The government "skunkworks" team is aiming to develop an e-petitions system over the next few weeks as the first of its initial round projects. Mark O'Neill, leader of the informal team of IT developers based in the Cabinet Office, said the government has made this a priority and it is aiming to deliver the system by mid-July. …
E-petitions are the way of the future
No longer will the government have to pay some police man standing on the doorstep at No. 10 to be photographed receiving them or an have an anonymous secretary shred petitions in the basement over many hours. Now they can get rid of them with the single press of a delete key without anyone else actually seeing it.
Efficiency in government. Isn't that what they promised in the last (and every) election?
Efficiency in government?
Surely for efficiency, they would just put back the old e-petition system which allowed people to voice their opinion and would then automatically bulk send them all an email saying "NO" at the end. All they have to do is switch it back on.
As an additional function, it could add their name to the list of potential terrorists.
You guys work too hard.
Just route to /dev/null from the start.
Remember the gov't motto -- "When people appear to need help, appear to help them."
Given what a total hash of agile that most corporates make, I dread to think what government will do.
So what was wrong...
... with the previous Petition Number 10 system?
Well, apart from the fact that, of course, it was totally ignored, with people getting responses that were either "we can't do anything about this" or "thank you for your comments, now fuck off, plebs"...
But why are they spending money developing a new system at all?
Re: So what was wrong...
The proof of the pudding is in the eating - this project is probably being used to validate that they can produce quality projects from their skunkworks team.
Personally, I'm not so sure, although I do heartily approve of using small teams of directly hired developers, rather than continuing to outsource crap like this.
@"But why are they spending money developing a new system at all"
Because it makes it look like they are listening to us and trying to do something about listening to us, when really they don't want to do what people want, because they want to do what they want. Its why they got into power in the first place. The power is for them. But they know if it looks like they are refusing to listen to us, then we wouldn't want to vote them into that job. So they seek to lie and deceive us into believing they are listening to us ... and it works ... the deception has worked for generations, regardless of which political party they are from.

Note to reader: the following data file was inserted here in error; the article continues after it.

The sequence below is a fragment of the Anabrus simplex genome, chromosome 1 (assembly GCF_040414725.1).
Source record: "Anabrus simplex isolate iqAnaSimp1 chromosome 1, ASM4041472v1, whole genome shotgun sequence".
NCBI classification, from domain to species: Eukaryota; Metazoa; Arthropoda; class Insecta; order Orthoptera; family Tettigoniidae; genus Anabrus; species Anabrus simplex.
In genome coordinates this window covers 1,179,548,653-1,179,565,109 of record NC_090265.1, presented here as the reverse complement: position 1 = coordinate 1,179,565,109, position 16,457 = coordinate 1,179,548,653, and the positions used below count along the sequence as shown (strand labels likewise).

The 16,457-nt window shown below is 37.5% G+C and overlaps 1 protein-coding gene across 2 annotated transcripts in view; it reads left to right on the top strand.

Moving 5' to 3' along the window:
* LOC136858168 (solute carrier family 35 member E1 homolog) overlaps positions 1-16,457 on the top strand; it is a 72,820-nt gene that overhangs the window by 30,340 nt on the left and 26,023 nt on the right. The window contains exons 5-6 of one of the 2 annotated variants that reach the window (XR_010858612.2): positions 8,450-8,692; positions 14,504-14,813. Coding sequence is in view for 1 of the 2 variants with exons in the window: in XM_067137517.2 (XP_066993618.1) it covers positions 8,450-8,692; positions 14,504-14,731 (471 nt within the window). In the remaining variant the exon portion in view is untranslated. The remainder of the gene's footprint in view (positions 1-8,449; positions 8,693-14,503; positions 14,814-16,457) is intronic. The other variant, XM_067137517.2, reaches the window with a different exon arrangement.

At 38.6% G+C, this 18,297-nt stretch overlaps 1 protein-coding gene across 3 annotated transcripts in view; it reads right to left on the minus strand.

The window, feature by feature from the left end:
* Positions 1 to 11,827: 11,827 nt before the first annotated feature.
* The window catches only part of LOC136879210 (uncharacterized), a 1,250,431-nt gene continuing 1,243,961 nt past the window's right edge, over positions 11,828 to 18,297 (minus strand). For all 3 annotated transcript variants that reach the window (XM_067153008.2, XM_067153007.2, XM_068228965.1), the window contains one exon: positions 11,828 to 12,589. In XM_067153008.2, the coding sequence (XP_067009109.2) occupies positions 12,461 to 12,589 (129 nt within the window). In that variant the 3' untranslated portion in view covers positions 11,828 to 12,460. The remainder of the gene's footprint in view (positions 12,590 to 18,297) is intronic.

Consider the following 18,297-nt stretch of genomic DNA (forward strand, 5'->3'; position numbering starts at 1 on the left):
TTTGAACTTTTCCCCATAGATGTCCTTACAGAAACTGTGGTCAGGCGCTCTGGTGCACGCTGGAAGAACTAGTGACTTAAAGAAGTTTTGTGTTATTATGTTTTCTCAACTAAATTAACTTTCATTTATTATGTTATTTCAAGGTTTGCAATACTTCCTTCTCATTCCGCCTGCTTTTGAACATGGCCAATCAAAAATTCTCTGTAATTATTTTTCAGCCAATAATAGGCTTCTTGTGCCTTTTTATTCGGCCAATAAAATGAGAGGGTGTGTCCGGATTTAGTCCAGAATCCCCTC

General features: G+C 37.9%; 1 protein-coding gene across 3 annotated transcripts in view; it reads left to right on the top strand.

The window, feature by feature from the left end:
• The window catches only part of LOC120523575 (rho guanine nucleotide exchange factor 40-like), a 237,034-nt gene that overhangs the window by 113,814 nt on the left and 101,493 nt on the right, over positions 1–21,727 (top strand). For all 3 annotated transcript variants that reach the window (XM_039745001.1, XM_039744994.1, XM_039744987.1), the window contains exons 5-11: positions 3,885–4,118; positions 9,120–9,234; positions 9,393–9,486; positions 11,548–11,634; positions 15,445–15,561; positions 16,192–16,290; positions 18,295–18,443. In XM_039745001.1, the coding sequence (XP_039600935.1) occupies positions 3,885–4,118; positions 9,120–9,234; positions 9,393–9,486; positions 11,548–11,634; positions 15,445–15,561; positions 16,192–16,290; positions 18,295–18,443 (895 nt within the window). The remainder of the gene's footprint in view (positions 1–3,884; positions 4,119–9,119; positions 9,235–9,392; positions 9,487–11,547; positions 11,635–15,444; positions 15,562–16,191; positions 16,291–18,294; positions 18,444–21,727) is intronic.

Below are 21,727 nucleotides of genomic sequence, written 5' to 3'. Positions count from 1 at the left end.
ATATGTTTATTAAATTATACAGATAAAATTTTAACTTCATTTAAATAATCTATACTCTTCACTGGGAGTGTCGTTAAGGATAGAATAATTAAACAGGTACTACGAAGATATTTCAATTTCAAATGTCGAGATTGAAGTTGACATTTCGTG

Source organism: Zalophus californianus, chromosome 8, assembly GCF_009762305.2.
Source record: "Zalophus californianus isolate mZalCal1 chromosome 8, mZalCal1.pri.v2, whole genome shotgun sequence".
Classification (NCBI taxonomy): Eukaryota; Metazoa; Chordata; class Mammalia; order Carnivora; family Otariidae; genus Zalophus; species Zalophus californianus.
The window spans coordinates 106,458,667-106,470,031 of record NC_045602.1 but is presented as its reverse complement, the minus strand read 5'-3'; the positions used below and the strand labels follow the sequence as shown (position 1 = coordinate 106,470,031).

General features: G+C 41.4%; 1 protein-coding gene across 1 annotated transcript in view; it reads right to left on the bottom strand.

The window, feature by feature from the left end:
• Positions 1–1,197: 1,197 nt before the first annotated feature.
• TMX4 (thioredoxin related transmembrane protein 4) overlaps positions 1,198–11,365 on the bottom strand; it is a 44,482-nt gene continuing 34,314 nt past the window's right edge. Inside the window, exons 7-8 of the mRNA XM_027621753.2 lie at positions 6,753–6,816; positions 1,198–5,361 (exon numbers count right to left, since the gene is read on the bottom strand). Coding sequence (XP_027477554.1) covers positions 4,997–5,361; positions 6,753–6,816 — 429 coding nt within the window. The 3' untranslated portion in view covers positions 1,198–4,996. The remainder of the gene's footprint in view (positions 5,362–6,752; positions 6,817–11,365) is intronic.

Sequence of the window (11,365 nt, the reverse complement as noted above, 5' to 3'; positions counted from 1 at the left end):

For those interested, here is the address:
Before you come back saying "hey, it doesn't work", well, that's the point.
"In addition, the skunkworks is developing a set of principles on which to base its future work"
Here's one - KISS.
For alpha.gov.uk (quite a simple little site once you strip away all the pages of self-praise) they managed to use Django, Ruby on Rails, Sinatra, and god knows what else. And they comment, "If we’d continued for longer and expanded the scope of what we were building it’s quite likely that list would have grown."
Yes, there must be some other buzzword tech they could have assed around with. Maybe the list might even have grown to include a CMS so that the site is maintainable by people who don't happen to work on the Silicon Roundabout.
Booinggg! "Time for bed", said Zebedee.
... glad some common sense is still out there.
Why has no one else seen this as a waste of tax money. I thought this government wanted to kill the gravy train. These developers look like they are laughing all the way to the bank whilst having a similiar sounding word at the same time at our expense.
Hang on... wasn't there an existing e-petitions system at number10.gov.uk that was shut down on pretty much the same day this government was established?
At last we have a government department where you can expect that if you poke around for a while, you'll get an unfriendly reception and a nasty smell. Oh wait...
What is this UK "skunkworks" thing?
And where is it?
Perfect name for a Gov dept.
Skunk, as in shitty smell!
Works, as in place full of smoke and hot air!
"What happens when you sit a small team of people in a room in South London for 14 weeks and ask them to create something? If it’s these people, it would be Alpha.gov.uk!" - what a pile of back slapping 2.0 gob shites.
Here we are 20 years into the internut, and someone has got to skunk a simple voting system? Ye glods.
I propose a petition system involving crowds of villagers, flaming brands, pitchforks, and a one-rope-per-lamppost technique.
That'd get their attention, and would not need any fancy web technology.
Interesting stratgey. *curious* choice of project
Given the fact the last administration totally *ignored* them anyway.
*Tempted* to go with Fanbois or Windows user icon, but for now I'll just go with
Just buy the Scottish e-petition system
Developed at the Teledemocracy centre at Napier Edinburgh University.
Why do the same again, when the team could try something new, like collaborative bill writing based on Aldo de Moor's GRASS.
Well, that about takes that idea out before its even off the ground. They are going to have enourmous fun sticking little notes all over the walls, annoying the shit out of one another by 'pairing' when trying to program, shuffling all the erroneous code off to one side, delivering a piece of shyte early or an approximation of the target late (very late), and then there is the joyous fun of Planning Poker.
Agile: A Methodology For Ensuring High Staff Turnover.
When is a Quango not a Quango?
When it's not set up by the oposition.
It's good everyone here understands the "skunkworks" reference.
Otherwise people *might* get the idea of a *huge* government sponsored greenhouse.with 24/7 lighting and a big bailing machine in the corner.